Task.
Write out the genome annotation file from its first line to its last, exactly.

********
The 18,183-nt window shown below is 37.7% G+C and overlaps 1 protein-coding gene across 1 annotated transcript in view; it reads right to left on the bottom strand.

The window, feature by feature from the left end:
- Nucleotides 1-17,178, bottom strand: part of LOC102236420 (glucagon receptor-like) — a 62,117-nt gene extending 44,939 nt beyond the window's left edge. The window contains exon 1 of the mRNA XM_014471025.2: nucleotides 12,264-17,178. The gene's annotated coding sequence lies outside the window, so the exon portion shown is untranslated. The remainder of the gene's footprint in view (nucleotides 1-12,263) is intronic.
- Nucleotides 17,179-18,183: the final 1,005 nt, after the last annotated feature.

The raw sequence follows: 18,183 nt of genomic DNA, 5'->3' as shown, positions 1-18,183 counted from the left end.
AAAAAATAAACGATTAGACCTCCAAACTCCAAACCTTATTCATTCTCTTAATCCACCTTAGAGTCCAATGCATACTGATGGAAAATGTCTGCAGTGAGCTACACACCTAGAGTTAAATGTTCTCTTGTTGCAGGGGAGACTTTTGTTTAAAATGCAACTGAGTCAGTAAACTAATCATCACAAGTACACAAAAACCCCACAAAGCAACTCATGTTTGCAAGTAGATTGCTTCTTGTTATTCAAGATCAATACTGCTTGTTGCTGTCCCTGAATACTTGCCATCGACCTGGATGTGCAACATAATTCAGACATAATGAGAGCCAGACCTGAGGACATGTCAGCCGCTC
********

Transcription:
The 18,183-nt window shown below is 37.7% G+C and overlaps 1 protein-coding gene across 1 annotated transcript in view; it reads right to left on the bottom strand.

The window, feature by feature from the left end:
- Nucleotides 1-17,178, bottom strand: part of LOC102236420 (glucagon receptor-like) — a 62,117-nt gene extending 44,939 nt beyond the window's left edge. The window contains exon 1 of the mRNA XM_014471025.2: nucleotides 12,264-17,178. The gene's annotated coding sequence lies outside the window, so the exon portion shown is untranslated. The remainder of the gene's footprint in view (nucleotides 1-12,263) is intronic.
- Nucleotides 17,179-18,183: the final 1,005 nt, after the last annotated feature.

The raw sequence follows: 18,183 nt of genomic DNA, 5'->3' as shown, positions 1-18,183 counted from the left end.
AAAAAATAAACGATTAGACCTCCAAACTCCAAACCTTATTCATTCTCTTAATCCACCTTAGAGTCCAATGCATACTGATGGAAAATGTCTGCAGTGAGCTACACACCTAGAGTTAAATGTTCTCTTGTTGCAGGGGAGACTTTTGTTTAAAATGCAACTGAGTCAGTAAACTAATCATCACAAGTACACAAAAACCCCACAAAGCAACTCATGTTTGCAAGTAGATTGCTTCTTGTTATTCAAGATCAATACTGCTTGTTGCTGTCCCTGAATACTTGCCATCGACCTGGATGTGCAACATAATTCAGACATAATGAGAGCCAGACCTGAGGACATGTCAGCCGCTC